Tuesday, May 10, 2016
Book Review: "Everybody's Fool" by Richard Russo
Needless to say, I had a lot of trepidation when I heard that Richard Russo had written a sequel to Nobody's Fool 23 years after the original was published. Not only is that one of my favorite books, but the 1994 film adaptation starring Paul Newman is a favorite as well. I believe Russo is one of the most talented writers around, but would he be able to make us care about the irascible Donald "Sully" Sullivan once again?
Yep, he did.
In the years since Nobody's Fool, Sully has achieved financial stability for probably the first time in his life, but everything else is still kind of screwed up. He's been told by his doctors at the VA that he has maybe 1-2 years to live if he doesn't have a cardiac procedure done, although there's no guarantee he'd survive the procedure. While the affair between him and Ruth, the married woman he has been carrying on with for years, has ended, they've maintained an easy companionshipuntil suddenly she doesn't want him around anymore. His son, Peter, is getting ready to move away once Sully's grandson goes to college, and Sully doesn't want to admit how much he'll miss him. And Rub, Sully's best friend and favorite object of his torment and teasing, is a little needier than usual lately.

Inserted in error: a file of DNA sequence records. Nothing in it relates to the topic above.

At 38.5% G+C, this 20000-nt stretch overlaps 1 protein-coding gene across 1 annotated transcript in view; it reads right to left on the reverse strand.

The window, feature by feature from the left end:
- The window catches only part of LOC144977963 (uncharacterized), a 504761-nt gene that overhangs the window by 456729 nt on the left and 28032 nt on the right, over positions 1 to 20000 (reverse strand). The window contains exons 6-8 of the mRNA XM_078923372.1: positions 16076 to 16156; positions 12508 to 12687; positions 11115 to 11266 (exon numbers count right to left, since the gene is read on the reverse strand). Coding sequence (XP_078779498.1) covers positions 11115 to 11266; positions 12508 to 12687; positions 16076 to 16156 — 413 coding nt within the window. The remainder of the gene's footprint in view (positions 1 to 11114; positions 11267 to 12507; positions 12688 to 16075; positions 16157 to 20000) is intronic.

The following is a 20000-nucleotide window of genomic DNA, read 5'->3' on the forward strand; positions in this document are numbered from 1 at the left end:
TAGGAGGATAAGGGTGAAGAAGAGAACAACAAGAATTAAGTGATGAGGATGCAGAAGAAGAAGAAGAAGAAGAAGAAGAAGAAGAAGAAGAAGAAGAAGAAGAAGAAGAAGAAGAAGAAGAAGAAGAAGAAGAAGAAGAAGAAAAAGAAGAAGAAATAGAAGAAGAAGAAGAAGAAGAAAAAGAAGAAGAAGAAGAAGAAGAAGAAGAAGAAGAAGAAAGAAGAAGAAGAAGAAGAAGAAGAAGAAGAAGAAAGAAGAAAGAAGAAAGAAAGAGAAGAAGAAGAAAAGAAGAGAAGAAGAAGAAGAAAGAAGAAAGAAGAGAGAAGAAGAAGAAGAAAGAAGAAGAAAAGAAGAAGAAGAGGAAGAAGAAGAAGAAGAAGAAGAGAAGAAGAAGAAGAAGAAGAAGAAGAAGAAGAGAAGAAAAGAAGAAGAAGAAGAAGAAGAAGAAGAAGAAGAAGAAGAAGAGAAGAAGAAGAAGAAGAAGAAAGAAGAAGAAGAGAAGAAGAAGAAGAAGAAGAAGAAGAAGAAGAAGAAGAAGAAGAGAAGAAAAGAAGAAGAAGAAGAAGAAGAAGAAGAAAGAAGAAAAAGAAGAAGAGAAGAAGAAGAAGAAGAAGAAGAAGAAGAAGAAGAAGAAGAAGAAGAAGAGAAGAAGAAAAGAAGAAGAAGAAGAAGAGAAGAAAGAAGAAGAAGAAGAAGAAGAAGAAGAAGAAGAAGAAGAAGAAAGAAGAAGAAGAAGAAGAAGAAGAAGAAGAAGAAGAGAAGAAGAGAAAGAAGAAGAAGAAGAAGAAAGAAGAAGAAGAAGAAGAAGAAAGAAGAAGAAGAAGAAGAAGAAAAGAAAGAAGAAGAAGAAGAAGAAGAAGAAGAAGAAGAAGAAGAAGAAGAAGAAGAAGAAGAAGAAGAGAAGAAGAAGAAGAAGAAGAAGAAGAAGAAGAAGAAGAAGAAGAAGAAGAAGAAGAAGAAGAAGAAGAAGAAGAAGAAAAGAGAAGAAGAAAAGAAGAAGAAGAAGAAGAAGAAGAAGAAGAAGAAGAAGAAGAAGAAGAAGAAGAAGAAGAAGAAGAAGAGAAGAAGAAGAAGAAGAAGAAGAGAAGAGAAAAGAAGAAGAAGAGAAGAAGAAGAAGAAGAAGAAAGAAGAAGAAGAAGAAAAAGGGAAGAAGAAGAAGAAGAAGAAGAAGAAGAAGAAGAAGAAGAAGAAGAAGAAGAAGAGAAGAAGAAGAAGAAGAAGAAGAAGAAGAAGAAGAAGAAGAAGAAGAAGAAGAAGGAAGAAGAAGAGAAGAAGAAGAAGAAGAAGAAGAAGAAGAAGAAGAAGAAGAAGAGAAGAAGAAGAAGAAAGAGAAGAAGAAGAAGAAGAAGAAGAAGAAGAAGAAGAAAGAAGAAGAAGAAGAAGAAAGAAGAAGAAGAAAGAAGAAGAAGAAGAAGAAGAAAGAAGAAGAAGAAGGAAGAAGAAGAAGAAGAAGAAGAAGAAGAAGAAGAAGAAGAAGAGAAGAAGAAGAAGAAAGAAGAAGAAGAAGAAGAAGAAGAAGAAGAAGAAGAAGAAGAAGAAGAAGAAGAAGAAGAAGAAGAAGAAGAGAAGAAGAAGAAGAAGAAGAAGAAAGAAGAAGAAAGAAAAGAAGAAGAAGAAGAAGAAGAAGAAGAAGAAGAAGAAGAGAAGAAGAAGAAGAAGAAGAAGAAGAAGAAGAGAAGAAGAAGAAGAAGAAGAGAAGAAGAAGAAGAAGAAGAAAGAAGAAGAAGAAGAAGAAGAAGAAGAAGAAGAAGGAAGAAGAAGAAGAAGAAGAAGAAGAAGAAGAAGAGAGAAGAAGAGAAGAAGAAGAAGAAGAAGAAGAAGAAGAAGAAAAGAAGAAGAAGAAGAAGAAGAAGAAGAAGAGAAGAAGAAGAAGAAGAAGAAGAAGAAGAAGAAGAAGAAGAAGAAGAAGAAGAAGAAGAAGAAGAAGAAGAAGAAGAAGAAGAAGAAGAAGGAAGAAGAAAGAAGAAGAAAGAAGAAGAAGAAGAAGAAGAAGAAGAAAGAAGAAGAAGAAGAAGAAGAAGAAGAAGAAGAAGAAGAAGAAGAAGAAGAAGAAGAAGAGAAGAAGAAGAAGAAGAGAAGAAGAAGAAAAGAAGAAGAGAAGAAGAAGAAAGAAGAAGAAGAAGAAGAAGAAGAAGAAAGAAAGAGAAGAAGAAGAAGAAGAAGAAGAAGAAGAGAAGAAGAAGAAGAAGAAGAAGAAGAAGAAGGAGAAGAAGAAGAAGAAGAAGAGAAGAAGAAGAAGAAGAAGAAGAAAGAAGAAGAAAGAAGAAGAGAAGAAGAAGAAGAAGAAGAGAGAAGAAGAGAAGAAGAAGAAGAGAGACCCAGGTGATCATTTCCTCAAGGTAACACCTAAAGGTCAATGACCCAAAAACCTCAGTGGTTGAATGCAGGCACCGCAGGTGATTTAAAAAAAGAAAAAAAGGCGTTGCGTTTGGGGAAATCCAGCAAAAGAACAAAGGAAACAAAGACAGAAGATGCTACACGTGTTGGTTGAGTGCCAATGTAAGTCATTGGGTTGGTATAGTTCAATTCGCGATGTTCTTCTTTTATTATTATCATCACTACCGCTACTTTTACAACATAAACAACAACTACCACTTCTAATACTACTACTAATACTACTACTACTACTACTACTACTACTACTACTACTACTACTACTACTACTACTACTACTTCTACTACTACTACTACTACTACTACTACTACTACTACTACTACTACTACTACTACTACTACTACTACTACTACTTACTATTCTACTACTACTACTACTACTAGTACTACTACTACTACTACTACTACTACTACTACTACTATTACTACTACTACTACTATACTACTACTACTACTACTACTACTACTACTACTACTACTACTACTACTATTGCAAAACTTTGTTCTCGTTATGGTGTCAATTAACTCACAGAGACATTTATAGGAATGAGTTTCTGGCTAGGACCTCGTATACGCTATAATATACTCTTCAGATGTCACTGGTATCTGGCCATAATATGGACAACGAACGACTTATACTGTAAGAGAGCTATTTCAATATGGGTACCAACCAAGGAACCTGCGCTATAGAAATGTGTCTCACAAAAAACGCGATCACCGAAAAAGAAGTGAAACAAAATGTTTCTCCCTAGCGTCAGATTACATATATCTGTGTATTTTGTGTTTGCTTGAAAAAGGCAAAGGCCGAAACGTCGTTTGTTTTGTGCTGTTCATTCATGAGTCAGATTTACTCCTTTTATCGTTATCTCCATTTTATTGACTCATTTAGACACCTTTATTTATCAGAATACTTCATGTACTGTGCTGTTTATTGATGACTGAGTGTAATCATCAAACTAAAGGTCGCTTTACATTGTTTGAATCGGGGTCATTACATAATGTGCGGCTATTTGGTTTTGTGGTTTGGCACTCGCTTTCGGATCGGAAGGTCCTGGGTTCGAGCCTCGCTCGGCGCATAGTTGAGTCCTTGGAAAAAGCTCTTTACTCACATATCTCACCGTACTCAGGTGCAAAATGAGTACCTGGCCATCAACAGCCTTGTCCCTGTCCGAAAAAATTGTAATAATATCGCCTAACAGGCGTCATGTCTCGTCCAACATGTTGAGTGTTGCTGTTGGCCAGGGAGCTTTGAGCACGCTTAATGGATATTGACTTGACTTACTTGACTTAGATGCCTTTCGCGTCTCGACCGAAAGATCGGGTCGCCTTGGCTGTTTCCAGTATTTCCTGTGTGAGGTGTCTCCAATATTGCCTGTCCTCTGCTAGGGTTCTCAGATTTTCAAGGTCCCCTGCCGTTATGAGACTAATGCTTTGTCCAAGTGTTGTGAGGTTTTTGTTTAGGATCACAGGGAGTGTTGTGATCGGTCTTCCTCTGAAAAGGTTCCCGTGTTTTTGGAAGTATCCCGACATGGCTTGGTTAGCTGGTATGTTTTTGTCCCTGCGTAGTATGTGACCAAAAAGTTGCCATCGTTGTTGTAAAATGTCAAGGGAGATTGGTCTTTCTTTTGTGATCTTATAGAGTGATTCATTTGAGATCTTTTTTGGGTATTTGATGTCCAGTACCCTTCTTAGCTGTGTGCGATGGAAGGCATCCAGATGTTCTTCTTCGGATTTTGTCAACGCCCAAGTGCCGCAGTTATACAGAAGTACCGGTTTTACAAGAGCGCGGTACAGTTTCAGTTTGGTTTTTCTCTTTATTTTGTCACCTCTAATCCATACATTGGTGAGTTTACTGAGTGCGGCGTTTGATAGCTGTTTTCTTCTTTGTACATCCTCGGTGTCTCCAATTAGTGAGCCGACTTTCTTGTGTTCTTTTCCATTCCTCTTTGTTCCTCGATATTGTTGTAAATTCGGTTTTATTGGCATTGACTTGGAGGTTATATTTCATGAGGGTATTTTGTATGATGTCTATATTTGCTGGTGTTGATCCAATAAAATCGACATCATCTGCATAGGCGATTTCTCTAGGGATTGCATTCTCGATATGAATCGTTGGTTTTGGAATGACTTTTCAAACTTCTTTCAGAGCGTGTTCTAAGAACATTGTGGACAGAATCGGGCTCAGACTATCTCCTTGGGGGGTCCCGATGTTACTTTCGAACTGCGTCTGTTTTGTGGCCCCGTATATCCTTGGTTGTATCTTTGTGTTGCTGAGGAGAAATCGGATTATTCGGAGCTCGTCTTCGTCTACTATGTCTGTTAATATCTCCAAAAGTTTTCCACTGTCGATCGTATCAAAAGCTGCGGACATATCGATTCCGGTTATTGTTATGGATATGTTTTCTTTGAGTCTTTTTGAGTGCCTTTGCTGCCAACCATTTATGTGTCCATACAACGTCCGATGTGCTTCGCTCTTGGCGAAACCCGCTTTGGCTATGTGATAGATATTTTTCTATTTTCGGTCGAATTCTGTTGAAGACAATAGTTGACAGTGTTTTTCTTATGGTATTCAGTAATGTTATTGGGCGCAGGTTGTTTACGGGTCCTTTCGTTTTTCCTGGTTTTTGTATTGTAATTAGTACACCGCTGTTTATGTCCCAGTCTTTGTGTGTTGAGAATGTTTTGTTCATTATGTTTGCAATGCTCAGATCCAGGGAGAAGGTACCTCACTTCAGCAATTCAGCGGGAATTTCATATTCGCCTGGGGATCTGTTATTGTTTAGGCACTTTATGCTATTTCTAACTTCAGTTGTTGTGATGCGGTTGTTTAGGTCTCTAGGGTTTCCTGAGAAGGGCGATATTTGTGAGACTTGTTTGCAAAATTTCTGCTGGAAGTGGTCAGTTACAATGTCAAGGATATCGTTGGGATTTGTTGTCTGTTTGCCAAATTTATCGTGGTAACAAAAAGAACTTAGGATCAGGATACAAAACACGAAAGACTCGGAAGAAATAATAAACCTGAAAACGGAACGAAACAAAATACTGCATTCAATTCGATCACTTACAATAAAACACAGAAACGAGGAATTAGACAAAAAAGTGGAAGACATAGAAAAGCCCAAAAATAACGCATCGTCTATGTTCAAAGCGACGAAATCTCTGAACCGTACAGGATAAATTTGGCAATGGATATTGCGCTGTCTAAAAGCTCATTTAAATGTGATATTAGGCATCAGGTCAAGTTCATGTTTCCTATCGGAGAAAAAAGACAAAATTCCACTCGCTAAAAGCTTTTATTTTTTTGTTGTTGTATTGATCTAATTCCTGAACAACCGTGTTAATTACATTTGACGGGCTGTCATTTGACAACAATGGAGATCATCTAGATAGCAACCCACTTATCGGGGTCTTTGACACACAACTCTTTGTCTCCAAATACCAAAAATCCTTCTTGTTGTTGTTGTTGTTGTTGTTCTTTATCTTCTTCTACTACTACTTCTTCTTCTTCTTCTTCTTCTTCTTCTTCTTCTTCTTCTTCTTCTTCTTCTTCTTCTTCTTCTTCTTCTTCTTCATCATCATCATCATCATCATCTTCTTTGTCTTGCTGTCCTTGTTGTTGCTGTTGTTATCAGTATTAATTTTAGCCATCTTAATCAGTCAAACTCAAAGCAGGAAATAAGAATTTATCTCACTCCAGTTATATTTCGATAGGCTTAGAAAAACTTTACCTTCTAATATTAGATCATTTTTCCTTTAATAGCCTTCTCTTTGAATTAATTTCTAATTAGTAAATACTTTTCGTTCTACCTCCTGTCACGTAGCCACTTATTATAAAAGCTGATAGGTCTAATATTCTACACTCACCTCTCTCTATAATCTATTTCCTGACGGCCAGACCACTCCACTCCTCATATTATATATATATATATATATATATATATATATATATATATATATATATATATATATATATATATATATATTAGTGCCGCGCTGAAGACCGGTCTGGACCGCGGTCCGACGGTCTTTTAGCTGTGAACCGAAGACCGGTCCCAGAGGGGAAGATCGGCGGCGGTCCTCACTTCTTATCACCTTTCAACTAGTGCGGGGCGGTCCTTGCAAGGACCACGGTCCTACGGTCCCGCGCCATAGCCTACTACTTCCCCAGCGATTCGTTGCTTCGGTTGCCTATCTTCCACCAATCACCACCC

But Sully isn't the only focus of Everybody's Fool, as he was in the first book. In fact, he takes a bit of a back seat to a host of other characters, particularly beleaguered police chief Doug Raymer, who is trying to figure out the identity of the man his wife was about to leave him for when she died in a freak accident, and just can't seem to catch a break otherwise; Mayor Gus Moynihan, whose plans for the city of North Bath don't seem to be coming to fruition, much like everything else in his life; Ruth, who is having trouble dealing with all of the people in her lifeSully, her husband, her daughter, and her ex-con son-in-law, who has just been released from prison yet again; and Sully's one-time nemesis, Carl Roebuck, who seems to be doing a good job of ruining himself.
Russo is in peak form as he navigates these stories, once again creating memorable, flawed characters you cannot get out of your mind. While I wish the book had spent more time on Sully again, as I believe he is the most interesting character of all, I didn't feel as if the book lost any strength when telling others' stories. These are funny, charming, sensitive, and at times, emotional people and their interactions with one another ignite the book like little firecrackers.
Everybody's Fool is the story of friendship, love, loss, fear, strength, and weakness. It's certainly a reflection on growing older and figuring out just what mark you're going to leave on the world, as well as the desire (at least in some) to correct the course their lives are on before it's too late. It's also a story of how we're haunted by the things we didn't do or say sometimes more than those we did.
Richard Russo once again proves he is a writer to be reckoned with, and a storyteller on a different plane from most of his contemporaries. He is a chronicler of the foibles and follies of the human spirit, and does so with humor and heart. While this book doesn't quite match Nobody's Fool, it's still pretty darned good. And now I wait for his next book...